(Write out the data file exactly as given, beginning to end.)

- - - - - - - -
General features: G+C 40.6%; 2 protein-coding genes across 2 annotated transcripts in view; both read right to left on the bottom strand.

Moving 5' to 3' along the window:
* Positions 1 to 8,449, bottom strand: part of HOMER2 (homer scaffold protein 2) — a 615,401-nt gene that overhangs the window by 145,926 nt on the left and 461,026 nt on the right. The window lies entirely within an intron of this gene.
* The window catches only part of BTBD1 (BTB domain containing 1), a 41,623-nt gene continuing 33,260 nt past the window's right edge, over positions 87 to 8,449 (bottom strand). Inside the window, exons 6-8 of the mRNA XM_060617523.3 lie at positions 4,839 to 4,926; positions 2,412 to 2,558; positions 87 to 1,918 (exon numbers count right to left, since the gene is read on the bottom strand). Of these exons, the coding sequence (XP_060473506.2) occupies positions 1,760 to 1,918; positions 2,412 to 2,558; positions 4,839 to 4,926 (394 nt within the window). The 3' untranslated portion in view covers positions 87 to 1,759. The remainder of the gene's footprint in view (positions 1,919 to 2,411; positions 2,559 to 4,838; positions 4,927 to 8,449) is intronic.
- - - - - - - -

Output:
General features: G+C 40.6%; 2 protein-coding genes across 2 annotated transcripts in view; both read right to left on the bottom strand.

Moving 5' to 3' along the window:
* Positions 1 to 8,449, bottom strand: part of HOMER2 (homer scaffold protein 2) — a 615,401-nt gene that overhangs the window by 145,926 nt on the left and 461,026 nt on the right. The window lies entirely within an intron of this gene.
* The window catches only part of BTBD1 (BTB domain containing 1), a 41,623-nt gene continuing 33,260 nt past the window's right edge, over positions 87 to 8,449 (bottom strand). Inside the window, exons 6-8 of the mRNA XM_060617523.3 lie at positions 4,839 to 4,926; positions 2,412 to 2,558; positions 87 to 1,918 (exon numbers count right to left, since the gene is read on the bottom strand). Of these exons, the coding sequence (XP_060473506.2) occupies positions 1,760 to 1,918; positions 2,412 to 2,558; positions 4,839 to 4,926 (394 nt within the window). The 3' untranslated portion in view covers positions 87 to 1,759. The remainder of the gene's footprint in view (positions 1,919 to 2,411; positions 2,559 to 4,838; positions 4,927 to 8,449) is intronic.